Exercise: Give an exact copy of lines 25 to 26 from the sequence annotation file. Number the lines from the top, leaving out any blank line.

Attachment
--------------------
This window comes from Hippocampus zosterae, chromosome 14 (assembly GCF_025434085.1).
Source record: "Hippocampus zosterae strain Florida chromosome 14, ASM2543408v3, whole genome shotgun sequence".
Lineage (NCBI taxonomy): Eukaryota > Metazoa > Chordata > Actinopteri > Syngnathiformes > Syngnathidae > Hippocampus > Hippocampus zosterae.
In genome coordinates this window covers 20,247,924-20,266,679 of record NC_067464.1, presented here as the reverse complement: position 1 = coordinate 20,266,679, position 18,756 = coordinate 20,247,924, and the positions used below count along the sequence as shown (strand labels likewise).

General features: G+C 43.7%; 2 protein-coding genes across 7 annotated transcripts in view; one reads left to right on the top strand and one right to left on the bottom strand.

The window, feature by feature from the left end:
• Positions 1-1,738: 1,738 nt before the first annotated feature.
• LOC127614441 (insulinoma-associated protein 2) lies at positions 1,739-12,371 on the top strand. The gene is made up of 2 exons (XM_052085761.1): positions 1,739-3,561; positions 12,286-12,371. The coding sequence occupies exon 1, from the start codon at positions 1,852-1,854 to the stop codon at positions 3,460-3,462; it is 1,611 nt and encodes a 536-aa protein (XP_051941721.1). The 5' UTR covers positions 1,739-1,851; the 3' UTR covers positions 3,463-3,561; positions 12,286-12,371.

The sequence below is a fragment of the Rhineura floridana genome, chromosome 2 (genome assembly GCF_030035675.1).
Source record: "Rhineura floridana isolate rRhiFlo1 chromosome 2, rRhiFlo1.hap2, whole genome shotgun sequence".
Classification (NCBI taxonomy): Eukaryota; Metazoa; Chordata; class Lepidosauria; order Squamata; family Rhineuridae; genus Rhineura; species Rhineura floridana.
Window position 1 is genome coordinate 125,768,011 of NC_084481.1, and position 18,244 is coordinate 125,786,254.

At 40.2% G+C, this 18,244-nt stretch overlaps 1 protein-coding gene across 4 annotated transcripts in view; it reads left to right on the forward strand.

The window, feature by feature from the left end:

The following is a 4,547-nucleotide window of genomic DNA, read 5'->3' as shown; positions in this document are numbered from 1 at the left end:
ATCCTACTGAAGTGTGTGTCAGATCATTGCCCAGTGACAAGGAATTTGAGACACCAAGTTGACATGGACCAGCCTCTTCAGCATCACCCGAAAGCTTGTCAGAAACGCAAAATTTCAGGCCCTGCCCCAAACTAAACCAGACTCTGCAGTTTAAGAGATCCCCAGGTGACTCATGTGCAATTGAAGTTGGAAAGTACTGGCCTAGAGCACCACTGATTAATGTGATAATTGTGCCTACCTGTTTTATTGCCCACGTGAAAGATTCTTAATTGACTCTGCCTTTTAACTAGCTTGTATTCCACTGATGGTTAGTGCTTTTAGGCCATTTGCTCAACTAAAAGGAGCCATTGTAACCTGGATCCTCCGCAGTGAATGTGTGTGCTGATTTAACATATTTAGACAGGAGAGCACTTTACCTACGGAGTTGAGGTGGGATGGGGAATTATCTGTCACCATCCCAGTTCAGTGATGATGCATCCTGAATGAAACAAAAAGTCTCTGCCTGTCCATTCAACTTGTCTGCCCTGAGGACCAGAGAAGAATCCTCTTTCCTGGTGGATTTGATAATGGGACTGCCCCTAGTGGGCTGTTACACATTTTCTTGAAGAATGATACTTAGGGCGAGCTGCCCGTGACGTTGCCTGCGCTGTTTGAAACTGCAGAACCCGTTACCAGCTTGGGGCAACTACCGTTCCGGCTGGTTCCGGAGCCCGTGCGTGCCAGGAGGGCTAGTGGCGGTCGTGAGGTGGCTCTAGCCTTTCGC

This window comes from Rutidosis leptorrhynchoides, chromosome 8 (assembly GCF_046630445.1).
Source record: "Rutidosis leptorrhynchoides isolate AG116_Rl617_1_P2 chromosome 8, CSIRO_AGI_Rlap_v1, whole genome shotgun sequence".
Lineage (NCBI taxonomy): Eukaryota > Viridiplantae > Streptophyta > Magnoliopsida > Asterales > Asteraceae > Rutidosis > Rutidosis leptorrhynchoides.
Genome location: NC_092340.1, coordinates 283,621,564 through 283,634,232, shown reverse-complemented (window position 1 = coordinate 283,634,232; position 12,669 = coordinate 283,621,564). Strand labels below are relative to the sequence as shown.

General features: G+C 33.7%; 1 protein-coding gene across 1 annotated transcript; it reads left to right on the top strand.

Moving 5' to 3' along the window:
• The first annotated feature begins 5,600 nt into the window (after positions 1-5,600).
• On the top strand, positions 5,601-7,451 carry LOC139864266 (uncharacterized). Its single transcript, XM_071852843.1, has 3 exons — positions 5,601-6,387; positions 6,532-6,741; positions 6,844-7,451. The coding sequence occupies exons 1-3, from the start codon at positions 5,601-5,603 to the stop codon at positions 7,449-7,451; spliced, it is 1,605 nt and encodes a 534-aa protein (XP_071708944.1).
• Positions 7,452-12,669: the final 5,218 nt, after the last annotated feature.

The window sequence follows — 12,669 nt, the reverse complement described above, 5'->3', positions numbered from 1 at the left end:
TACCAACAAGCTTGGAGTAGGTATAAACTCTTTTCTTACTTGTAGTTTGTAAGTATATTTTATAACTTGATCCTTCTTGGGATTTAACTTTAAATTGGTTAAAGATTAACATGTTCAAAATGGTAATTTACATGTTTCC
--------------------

• Positions 7,452-12,669: the final 5,218 nt, after the last annotated feature.

The window sequence follows — 12,669 nt, the reverse complement described above, 5'->3', positions numbered from 1 at the left end: